In "Low Inflation Makes Business Earn Growth" (July 28), John F. Lawrence dealt with the interplay between inflation, corporate profits and growth. The points are well taken. Here are some others:
The corporate bonanza from inflation is no offering for managerial expertise, no effect of some instruction for "aggressive pricing." It is the fallout of a pervasive inflation affecting the entire economy. Far from being a prime mover, the corporation is a mere pawn of powerful external forces.
What it does--very happily--is provide the medium, the culture, in which the general inflation is particularized and dosed into each of its products to bring its prices into line with the surge of prices outside the gate. With inflation rife, profits are buttressed by all price increases. This fattening of profits, identified and tagged by the Commerce Department as Inventory Valuation Adjustment and Capital Consumption Allowance flows without ceremony into corporate coffers.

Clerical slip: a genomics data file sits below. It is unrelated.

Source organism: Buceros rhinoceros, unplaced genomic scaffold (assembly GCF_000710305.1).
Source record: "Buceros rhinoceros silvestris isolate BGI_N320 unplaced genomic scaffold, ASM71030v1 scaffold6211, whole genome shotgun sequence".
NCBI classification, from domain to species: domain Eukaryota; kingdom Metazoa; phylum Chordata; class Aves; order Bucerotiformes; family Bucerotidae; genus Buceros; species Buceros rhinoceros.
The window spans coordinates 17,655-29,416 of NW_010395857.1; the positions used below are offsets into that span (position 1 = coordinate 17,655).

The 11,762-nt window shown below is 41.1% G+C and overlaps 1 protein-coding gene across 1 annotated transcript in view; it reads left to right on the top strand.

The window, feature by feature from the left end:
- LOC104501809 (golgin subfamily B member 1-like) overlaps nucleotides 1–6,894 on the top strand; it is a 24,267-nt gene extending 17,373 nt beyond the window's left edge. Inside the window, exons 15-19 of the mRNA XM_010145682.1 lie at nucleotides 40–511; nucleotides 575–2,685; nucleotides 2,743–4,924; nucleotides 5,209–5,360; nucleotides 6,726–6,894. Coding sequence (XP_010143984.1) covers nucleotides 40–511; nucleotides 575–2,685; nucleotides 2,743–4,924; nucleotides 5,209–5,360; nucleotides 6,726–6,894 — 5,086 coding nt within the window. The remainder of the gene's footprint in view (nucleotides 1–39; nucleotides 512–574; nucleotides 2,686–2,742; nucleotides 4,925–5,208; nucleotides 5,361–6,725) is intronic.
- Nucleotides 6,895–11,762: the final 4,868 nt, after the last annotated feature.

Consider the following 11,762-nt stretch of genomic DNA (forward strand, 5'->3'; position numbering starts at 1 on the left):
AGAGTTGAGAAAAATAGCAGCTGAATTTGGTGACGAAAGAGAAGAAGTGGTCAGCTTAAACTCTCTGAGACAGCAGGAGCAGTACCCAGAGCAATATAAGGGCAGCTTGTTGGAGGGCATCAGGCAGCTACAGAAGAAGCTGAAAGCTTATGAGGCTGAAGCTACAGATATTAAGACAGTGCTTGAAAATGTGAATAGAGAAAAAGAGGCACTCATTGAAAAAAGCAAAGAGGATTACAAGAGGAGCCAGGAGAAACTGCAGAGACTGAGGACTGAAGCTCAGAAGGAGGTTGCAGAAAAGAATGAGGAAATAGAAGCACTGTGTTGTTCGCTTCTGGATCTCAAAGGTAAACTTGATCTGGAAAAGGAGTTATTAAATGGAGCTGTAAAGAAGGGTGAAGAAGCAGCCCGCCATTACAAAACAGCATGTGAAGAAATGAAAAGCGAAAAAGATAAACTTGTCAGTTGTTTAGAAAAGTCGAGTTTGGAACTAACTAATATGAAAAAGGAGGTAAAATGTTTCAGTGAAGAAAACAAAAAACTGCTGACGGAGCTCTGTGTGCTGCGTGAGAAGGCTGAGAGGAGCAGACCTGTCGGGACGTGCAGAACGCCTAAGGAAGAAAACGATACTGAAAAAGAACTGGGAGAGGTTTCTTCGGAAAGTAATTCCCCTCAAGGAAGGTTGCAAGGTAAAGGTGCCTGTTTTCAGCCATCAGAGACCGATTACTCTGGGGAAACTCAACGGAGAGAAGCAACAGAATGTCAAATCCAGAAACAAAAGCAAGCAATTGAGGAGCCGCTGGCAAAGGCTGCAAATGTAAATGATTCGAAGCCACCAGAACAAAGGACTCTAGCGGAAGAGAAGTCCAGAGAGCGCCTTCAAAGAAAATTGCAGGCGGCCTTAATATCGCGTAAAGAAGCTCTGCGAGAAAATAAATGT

These are not trivial categories. Between 1971 and 1984, the inflation years, IVA totaled $285 billion and CCA amounted to $168 billion, the total reaching $453 billion over the 14-year stretch. No wonder business turned profligate.